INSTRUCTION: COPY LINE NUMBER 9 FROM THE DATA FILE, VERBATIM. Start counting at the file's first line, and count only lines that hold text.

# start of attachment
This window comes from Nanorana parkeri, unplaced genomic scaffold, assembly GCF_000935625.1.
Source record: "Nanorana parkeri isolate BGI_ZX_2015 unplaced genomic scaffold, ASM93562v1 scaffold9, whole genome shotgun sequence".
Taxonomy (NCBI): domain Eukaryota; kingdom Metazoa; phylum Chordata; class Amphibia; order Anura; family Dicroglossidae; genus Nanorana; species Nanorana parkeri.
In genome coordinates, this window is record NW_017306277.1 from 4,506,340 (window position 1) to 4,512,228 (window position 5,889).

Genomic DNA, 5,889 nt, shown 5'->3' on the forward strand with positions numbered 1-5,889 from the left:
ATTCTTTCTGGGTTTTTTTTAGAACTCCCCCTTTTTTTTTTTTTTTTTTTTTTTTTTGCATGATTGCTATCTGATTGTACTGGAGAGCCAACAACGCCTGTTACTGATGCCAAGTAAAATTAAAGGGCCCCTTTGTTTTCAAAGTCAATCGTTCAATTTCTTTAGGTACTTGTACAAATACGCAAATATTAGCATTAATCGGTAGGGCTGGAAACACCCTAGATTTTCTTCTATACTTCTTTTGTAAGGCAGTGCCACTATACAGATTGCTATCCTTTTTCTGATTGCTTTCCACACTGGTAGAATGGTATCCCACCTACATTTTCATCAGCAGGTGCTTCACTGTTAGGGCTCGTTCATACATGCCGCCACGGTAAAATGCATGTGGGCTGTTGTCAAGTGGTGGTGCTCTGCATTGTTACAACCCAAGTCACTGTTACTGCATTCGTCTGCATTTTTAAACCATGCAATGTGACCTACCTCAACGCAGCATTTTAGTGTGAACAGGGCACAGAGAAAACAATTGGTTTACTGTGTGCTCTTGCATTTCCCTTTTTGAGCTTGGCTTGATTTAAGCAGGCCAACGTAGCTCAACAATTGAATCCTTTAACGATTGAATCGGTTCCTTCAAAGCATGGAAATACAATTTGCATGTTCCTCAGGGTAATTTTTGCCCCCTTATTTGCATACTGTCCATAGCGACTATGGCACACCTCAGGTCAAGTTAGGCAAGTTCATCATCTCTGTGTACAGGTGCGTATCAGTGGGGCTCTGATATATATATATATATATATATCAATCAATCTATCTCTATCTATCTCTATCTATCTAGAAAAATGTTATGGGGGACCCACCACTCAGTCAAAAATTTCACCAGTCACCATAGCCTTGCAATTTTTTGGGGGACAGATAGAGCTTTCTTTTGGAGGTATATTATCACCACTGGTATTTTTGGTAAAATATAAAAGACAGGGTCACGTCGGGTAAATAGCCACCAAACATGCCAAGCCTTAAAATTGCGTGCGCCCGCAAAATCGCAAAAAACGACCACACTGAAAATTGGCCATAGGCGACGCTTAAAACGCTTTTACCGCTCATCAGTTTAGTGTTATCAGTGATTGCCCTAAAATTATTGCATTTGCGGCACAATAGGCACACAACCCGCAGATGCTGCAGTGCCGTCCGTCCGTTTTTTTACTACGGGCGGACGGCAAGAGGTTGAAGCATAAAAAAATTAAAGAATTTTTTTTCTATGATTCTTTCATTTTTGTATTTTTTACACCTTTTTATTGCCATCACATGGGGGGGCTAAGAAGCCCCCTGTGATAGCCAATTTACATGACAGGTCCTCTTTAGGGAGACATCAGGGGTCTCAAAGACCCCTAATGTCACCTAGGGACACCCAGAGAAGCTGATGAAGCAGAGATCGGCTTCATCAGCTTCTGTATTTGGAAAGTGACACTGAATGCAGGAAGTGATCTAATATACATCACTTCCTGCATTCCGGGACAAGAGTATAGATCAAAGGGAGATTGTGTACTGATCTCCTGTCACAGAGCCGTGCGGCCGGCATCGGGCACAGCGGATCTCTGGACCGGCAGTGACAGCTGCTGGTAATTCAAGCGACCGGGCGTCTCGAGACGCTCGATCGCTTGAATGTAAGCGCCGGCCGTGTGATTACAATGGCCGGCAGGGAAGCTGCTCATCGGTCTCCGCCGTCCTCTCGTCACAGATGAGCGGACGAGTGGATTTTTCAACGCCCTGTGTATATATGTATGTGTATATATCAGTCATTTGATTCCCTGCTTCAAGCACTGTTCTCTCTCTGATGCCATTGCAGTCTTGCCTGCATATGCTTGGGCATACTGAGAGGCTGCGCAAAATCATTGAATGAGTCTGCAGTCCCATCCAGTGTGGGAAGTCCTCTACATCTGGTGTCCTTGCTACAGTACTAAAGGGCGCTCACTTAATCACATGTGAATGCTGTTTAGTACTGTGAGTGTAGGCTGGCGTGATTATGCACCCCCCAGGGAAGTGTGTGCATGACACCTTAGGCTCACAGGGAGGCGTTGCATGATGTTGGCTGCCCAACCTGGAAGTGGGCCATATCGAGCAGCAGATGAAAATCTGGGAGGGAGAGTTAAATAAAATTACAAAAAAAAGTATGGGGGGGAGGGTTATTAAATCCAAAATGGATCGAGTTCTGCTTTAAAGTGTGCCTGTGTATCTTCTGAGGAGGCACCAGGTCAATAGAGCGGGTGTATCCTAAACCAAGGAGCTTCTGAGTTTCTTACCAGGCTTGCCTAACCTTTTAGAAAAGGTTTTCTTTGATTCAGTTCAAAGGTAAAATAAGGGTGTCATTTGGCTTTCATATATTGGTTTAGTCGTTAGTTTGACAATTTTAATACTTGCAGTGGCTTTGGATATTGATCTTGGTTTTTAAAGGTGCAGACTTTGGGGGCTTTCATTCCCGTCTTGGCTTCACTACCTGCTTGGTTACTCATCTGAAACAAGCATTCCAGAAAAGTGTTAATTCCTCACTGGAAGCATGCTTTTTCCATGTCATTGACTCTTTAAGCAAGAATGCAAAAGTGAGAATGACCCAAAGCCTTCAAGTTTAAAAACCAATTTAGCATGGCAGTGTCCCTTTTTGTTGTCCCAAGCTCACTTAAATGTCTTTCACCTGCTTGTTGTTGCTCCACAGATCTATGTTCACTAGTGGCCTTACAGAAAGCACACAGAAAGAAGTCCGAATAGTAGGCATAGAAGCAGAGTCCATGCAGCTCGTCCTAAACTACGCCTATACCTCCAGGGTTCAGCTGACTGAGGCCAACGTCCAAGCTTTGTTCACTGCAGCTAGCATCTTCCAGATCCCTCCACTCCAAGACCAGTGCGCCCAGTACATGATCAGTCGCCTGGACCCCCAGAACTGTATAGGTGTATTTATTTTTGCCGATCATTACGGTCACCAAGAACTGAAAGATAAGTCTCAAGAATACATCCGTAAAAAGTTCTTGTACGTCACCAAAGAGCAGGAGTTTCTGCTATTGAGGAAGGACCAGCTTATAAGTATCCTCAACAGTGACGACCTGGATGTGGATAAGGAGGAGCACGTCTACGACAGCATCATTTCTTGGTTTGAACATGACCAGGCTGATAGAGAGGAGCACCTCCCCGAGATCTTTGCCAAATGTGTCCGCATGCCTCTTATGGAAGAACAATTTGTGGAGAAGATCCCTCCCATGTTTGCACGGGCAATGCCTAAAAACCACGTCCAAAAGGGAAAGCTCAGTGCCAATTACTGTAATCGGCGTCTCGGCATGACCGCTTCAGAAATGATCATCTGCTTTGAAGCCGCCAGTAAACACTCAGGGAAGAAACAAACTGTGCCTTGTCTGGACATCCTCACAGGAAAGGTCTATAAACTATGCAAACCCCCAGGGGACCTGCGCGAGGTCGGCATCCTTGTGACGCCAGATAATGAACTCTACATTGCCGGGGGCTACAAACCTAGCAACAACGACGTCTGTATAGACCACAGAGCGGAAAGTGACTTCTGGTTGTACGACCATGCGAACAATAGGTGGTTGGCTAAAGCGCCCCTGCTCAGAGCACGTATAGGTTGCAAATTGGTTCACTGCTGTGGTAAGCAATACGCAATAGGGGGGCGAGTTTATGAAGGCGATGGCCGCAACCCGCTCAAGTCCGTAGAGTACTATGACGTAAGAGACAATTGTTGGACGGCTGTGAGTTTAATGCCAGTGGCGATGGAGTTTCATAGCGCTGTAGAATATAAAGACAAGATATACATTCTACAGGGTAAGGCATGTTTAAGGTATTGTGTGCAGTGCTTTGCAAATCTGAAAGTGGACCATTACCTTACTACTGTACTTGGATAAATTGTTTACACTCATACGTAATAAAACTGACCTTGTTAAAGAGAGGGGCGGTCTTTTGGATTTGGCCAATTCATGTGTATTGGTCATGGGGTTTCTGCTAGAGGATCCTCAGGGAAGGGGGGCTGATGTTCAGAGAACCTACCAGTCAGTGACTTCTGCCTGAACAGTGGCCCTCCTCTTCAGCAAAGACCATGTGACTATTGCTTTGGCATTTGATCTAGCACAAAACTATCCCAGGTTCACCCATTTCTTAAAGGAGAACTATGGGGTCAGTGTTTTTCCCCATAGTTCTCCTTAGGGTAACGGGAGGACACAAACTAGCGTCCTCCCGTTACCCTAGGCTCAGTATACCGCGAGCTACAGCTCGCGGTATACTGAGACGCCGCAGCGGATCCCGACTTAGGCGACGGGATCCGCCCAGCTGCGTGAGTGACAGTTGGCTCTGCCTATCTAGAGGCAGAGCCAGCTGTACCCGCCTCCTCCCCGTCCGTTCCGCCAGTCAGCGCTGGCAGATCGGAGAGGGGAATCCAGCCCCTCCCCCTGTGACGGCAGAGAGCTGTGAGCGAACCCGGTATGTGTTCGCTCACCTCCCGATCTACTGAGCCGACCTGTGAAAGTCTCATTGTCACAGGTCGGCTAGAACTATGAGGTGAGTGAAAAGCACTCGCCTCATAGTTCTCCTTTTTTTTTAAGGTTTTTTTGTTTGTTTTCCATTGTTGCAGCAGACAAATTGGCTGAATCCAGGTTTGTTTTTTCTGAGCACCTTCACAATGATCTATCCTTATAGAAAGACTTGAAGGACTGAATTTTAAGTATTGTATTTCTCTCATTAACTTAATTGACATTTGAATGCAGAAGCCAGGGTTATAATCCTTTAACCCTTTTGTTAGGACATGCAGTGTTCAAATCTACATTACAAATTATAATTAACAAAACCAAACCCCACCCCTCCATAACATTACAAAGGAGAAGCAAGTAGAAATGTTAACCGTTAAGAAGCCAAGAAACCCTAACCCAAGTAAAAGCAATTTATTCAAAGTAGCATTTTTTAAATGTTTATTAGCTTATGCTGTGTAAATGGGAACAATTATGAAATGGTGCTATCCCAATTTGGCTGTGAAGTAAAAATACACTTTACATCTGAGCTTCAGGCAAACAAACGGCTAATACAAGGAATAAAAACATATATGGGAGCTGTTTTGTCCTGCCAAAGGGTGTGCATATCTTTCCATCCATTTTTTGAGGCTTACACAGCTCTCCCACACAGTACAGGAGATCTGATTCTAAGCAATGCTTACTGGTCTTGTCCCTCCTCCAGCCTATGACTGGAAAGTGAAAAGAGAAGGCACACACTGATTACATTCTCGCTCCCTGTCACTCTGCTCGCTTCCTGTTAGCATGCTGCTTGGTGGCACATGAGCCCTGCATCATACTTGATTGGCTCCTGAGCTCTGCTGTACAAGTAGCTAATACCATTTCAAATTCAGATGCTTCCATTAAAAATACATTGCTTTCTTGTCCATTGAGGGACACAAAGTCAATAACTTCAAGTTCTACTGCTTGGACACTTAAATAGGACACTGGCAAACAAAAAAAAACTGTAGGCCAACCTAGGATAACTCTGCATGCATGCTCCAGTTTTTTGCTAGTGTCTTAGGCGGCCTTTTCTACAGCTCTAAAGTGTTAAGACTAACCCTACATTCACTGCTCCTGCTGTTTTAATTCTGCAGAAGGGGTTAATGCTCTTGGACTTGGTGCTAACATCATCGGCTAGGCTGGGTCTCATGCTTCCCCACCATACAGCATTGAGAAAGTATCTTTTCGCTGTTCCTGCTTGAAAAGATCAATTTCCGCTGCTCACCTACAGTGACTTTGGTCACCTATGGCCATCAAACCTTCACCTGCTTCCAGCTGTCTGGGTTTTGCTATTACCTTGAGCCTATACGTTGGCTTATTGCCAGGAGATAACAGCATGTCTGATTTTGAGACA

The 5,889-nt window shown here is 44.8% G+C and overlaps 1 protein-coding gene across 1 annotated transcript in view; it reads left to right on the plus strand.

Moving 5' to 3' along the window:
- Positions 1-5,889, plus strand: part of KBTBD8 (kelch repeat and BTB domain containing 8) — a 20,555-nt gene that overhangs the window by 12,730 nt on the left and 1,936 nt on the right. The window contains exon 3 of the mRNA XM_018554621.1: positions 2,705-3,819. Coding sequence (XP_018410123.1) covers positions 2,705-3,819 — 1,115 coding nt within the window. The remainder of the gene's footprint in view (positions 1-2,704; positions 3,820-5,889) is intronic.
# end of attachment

- Positions 1-5,889, plus strand: part of KBTBD8 (kelch repeat and BTB domain containing 8) — a 20,555-nt gene that overhangs the window by 12,730 nt on the left and 1,936 nt on the right. The window contains exon 3 of the mRNA XM_018554621.1: positions 2,705-3,819. Coding sequence (XP_018410123.1) covers positions 2,705-3,819 — 1,115 coding nt within the window. The remainder of the gene's footprint in view (positions 1-2,704; positions 3,820-5,889) is intronic.